riority of abortion over abortion."
"Let me assure that this president
stands with you on this issue of

life," he said.
Advocates of legal abortion,
meanwhile, celebrated the anniver-
sary of the 1973 Supreme Court de-
cision at a luncheon fund-raiser and
in an earlier ceremony on the Mall
remembering women who died as a
result of illegal abortions.
"The public is on our side," said
Sen. Robert Packwood (R-Ore.), a
supporter of legal abortions. "It will
be a cutting edge issue in this year's

The anti-abortion demonstrators
march up Pennsylvania Avenue to
the U.S. Capitol and Supreme Court
after hearing Bush, some members
of Congress and other speakers. The
U.S. Park Police estimated the
crowd at 75,000; the annual march
drew an estimated 67,000 people last
Similar anti-abortion rallies and
pro-choice demonstrations were held
around the country yesterday.
"What we're going to do is show

to America that pro-life America is
here, awake, that we will not have
the women's libbers' death marches
in our country," said Nellie Gray,
president of the March for Life.
Even as Bush spoke, the Planned
Parenthood Federation was urging
Americans to call the White House
to register their support for legal
abortions. A group calling itself Re-
publicans for Choice held a small
rally outside the Republican Na-
tional Committee headquarters.

Leaders of the National Right to
Life Committee, a leading anti-abor-
tion group, praised Bush for remain-
ing firmly opposed to abortion and
said they had no differences with Re-
publican National Chair Lee Atwa-
ter, who has said the party is open tb
candidates on both sides of the abot-
tion debate.
"Romanians know firsthand what
most Americans can only imagine
- the deadly impact of government
bans on abortion," Michelman said.

Slovenians protest proposed
Communist political reform

BELGRADE, Yugoslavia (AP)
- The liberal republic of Slovenia
walked out of a Communist Party
congress yesterday, declaring the
proposed reform plan did not go far
enough. Some delegates predicted the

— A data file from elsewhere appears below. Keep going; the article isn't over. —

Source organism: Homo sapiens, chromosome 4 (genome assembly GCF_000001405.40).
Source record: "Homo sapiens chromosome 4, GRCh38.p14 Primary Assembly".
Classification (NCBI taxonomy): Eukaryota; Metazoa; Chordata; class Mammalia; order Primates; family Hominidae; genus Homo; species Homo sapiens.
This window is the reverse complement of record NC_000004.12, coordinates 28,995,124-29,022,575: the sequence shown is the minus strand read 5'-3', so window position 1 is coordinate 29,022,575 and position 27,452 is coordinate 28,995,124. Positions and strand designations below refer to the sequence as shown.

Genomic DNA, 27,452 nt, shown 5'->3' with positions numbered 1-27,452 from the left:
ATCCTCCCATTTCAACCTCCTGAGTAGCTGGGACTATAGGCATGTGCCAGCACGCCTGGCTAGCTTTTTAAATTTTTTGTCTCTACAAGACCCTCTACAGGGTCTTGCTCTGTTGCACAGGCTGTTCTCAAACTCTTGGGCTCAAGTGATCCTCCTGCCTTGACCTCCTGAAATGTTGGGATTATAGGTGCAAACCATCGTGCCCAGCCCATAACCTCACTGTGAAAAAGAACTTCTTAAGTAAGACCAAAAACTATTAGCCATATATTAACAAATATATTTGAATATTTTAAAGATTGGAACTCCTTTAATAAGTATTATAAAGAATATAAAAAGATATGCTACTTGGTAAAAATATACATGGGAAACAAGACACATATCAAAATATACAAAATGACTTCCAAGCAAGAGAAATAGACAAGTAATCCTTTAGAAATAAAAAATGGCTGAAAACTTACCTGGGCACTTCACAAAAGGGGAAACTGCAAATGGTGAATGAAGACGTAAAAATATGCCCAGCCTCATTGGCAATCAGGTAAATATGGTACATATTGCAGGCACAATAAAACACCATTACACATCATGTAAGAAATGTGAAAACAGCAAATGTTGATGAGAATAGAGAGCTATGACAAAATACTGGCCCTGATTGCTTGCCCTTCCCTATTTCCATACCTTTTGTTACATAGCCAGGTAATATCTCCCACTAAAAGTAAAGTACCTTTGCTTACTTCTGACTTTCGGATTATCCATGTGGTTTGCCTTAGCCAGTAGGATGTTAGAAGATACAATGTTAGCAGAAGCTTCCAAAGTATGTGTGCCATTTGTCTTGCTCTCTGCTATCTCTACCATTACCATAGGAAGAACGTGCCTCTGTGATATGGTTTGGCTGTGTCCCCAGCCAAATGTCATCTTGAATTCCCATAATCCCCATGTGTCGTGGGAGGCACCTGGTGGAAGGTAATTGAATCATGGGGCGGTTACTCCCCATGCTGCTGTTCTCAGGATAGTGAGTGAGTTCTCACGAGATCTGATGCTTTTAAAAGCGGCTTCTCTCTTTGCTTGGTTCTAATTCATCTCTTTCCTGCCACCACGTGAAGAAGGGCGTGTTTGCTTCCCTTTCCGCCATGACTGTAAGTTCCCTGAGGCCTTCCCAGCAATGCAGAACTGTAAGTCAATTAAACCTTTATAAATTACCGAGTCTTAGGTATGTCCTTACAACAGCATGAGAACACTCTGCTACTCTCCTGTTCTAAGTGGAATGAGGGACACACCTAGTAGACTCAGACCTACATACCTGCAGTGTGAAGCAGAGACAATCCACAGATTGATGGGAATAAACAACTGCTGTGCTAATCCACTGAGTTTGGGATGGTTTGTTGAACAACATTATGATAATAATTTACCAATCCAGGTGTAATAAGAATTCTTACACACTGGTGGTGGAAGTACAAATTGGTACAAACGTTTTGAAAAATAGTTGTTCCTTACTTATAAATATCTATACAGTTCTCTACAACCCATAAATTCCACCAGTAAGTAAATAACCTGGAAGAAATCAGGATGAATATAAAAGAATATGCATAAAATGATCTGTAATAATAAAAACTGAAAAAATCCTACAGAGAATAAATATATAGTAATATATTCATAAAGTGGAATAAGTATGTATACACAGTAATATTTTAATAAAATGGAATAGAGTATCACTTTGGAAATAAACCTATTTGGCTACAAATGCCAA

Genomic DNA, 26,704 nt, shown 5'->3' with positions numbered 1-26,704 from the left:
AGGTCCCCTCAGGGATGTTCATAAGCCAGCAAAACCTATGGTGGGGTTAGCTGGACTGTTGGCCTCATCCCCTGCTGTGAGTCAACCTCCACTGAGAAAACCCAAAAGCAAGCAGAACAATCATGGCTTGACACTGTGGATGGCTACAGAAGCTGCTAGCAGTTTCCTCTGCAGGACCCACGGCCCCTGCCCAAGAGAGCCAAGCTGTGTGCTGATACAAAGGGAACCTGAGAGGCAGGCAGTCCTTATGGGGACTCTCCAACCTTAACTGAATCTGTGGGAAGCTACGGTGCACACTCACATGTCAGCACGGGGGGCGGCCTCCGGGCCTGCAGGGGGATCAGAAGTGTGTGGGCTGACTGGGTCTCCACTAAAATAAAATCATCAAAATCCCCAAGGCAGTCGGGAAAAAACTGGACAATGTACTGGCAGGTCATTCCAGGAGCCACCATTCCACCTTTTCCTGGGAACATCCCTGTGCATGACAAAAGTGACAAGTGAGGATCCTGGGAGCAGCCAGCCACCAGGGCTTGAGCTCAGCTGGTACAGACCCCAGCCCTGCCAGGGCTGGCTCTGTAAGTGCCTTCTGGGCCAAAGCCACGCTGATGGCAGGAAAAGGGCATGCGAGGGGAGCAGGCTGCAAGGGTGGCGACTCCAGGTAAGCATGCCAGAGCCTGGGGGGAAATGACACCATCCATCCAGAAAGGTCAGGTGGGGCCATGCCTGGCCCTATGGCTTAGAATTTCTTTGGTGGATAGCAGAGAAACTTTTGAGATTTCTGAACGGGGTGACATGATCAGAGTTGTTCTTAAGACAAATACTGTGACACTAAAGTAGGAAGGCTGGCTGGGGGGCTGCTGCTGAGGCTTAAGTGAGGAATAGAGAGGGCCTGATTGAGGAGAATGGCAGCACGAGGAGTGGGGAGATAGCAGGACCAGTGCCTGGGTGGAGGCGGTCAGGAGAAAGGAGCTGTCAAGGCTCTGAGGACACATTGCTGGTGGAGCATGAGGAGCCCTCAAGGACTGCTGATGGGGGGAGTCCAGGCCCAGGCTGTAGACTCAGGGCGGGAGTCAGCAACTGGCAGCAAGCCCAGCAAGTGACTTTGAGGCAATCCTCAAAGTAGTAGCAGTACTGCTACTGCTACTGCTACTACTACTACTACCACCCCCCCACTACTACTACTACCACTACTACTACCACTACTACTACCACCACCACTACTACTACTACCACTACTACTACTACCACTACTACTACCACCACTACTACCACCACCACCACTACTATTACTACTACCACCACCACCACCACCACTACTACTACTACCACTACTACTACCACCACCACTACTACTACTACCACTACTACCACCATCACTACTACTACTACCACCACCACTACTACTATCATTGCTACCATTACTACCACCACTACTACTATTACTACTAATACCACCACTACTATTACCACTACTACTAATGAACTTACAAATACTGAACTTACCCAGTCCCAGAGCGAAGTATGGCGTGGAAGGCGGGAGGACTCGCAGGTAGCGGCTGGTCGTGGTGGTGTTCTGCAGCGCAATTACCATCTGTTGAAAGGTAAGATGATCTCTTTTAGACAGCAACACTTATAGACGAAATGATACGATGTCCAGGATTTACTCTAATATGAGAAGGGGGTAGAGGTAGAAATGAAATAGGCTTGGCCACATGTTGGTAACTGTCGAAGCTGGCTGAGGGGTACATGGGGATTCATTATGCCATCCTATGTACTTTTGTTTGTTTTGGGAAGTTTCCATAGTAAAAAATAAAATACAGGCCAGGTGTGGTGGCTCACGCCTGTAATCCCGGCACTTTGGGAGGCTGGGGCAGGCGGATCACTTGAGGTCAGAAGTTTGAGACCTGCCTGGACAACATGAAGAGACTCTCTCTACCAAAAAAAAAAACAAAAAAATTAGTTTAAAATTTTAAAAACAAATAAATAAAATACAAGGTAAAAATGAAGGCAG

party was doomed.
Earlier yesterday, delegates voted
to give up the Communists' 45-
year-old guarantee of power. Liberals
from Slovenia and elsewhere said
they would set their own ideological
course, which could lead to a split in
the ranks.
Slovenian delegates left the hall
as delegates prepared to vote on the
reform document after three days of
debate that emphasized deep divi-
Croatian party chief Ivica Racan
demanded the congress suspend its

work. Otherwise, he said, Croatia's
delegation would refuse to vote on
the reform document and other con-
ference papers.
President Slobodan Milosevic of
Serbia, largest of Yugoslavia's six
republics, said suspending work
would cause the party to "practically
disbanded and decapitated."
The congress took a 30-minute
recess after Milosevic finished a
speech in which he warned of "grave
consequences for the Communist
Party and the future of the country."
He urged the remaining delegates
to adopt the reform document and
choose a new leadership.
Milan Kucan, a leading Slove-
nian Communist, told journalists
the breakup of the Communist Party
"is the only possible consequences

of this action."
Slovenian party spokesperson
Peter Bekes said his party would
have a regional party conference Feb.
2 and establish an "independent party
on the basis of democratic social-
Ciril Ribicic, leader of the
Slovenian party, said before the
walkout the congress failed to accept
any of his delegation's ideas and "we-
are not going to take part in the
agony of the Communist Party in
"The document on which we
pinned by far the highest hopes
turned out to be far below expecta-
tions and lagging behind reforms of-
fered by reform-minded leftist parties
in socialist (East European) coun-

-Janet Maslin, The New York Times